Those mice each came with a poem. I'd love to know who dreamed up each mouse and poem.
This mouse is "Gabriel."
His poem reads:
"Gabriel, Angel of the Morn
Shall he, or shall he not
blow his horn?"
His little horn is a gold painted wooden pod from a type of eucalyptus tree.
Very clever use of natural materials, don't you think?
I wonder how many people would understand the literary reference to Gabriel's Horn?
Gabriel Mouse was created in the 1960's. By the 1970's most people were pretty convinced mankind was doomed, and the earth would be drowning in overpopulation, starvation, pollution and cataclysmic events by 1990.
Hal Lindsey's book The Late Great Planet Earth was being read by most Christians, and "End of Times" peril was discussed constantly among the college aged population, which included me.
Most non-Christians had decided that having children was just plain wrong, due to environmental and population issues.
US population growth tanked from 1970-1980. The thinking was so pervasive that when I got my positive pregnancy test back in 1977, 10 months after I got married, the test provider asked if I would like to schedule an abortion.
Um...no....sheesh, what ever happened to "Congratulations?"
(You're welcome, LauraRN.)
All my Christian college friends were 180 degrees out from contemporary thinking.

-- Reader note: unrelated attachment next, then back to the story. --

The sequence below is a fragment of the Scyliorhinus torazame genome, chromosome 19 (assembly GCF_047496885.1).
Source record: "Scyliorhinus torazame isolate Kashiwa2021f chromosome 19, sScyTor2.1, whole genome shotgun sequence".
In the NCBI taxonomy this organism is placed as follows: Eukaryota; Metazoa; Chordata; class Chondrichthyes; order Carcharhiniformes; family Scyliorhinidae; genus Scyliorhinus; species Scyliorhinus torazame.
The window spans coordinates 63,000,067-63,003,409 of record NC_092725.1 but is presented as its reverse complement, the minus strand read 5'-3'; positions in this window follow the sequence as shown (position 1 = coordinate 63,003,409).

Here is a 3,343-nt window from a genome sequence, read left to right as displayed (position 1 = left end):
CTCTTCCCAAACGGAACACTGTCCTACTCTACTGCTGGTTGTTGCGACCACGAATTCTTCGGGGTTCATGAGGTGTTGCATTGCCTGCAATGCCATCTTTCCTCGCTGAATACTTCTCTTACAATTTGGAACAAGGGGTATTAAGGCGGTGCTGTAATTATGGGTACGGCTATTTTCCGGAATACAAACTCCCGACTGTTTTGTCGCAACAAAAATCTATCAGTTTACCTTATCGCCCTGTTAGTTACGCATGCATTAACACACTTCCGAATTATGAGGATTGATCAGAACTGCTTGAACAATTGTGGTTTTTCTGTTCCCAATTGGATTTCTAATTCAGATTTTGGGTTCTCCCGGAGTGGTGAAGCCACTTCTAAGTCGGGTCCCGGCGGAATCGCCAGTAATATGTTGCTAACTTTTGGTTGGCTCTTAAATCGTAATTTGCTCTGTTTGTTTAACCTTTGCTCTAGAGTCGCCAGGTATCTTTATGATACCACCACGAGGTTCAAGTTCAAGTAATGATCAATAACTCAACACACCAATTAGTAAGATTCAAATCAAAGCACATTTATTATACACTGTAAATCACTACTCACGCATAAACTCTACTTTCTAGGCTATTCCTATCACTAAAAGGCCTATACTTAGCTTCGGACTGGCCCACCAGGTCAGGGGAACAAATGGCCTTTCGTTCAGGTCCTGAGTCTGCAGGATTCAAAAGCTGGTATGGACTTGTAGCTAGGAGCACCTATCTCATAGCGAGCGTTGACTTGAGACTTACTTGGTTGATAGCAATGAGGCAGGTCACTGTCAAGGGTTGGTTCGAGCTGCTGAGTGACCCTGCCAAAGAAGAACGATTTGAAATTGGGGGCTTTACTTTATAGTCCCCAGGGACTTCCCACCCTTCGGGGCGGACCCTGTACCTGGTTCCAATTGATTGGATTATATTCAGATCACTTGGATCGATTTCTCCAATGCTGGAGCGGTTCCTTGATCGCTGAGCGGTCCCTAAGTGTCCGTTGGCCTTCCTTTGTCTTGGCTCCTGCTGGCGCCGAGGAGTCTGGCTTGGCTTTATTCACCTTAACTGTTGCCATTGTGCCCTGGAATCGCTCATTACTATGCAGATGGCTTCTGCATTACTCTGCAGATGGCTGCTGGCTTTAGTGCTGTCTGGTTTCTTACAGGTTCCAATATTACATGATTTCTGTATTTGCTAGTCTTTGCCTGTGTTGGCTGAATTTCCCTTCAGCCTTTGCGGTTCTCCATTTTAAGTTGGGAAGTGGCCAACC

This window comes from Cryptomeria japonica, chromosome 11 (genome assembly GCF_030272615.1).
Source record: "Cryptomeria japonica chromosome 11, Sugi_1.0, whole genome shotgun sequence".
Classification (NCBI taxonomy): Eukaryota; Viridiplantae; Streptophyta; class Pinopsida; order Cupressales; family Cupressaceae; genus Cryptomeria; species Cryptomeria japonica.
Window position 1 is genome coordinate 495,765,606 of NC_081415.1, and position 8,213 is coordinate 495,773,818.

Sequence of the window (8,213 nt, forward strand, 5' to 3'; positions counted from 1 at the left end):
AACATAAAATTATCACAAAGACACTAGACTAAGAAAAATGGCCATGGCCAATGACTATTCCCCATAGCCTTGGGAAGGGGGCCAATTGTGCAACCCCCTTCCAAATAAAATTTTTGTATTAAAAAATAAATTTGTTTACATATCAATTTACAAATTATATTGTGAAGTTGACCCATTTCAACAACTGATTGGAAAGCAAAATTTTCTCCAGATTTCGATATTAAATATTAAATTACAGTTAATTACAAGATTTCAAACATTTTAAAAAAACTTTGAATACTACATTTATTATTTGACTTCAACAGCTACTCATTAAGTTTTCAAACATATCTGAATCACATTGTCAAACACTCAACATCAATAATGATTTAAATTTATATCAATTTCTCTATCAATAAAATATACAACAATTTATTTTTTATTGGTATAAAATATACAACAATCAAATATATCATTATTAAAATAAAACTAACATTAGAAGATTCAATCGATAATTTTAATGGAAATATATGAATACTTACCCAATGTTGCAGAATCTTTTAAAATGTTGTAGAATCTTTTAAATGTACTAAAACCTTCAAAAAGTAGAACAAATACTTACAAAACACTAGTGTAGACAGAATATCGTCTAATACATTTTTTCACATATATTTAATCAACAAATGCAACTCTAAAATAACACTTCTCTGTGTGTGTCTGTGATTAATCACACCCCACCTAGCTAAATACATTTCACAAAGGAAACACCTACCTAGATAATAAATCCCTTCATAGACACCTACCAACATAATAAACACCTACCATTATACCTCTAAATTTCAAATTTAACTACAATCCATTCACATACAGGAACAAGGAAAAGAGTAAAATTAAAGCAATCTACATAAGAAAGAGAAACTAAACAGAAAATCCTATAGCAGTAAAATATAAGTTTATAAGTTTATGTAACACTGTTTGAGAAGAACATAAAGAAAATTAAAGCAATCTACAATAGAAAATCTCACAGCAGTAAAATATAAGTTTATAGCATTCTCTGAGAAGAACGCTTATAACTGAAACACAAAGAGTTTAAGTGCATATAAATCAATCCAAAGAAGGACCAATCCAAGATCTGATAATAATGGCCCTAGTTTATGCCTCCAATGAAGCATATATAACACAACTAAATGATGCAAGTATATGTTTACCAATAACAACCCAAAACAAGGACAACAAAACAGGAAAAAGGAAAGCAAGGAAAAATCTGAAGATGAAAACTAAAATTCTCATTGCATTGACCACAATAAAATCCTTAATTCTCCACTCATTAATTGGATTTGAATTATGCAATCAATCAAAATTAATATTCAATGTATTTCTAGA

We all wed, and had kids chop-chop, feeling as though Gabriel would be blowing his horn any day, and if we wanted kids, sooner was the only option.
By 1982 the tide had changed. "Baby on Board" was trumpeted from yellow plastic diamond shapes hanging proudly in car windows.
I always rolled my eyes at those things...like I was planning on ramming your car just for the heck of it, but oopsie, you've got a baby in your car? Shoot, now I've gotta go find ANOTHER car to T-bone. RATS!
Or maybe "I'm driving like a distracted moron only because I can't stop making worshipful glances at little Jeremy..."
Having kids in the 1970 was an act of social protest. The demographic upshot is interesting to extrapolate today, especially in terms of employment and housing markets.
9/11 launched another round of apocalyptic perspective. For awhile I was checking the online news sources hourly, and reading international news publications, trying to stay abreast of the alarming trends.
From 2001 to 2005 it seemed like we were back to imminent doom.
Maybe I've just hardened. Maybe I've just gained perspective with age. Maybe I just don't have the emotional energy to dread anymore. North Korea launches a nuclear weapon our way, and I barely blink. Tsunami, earthquakes, fires, floods, yup, sure enough, they've happened and the world hasn't changed all that much.
(I do keep a close eye on the avian flu though....)
So here I am, on the last day of 2006, and I realize that I still believe there is a Gabriel, and that he shall, indeed, eventually blow his horn.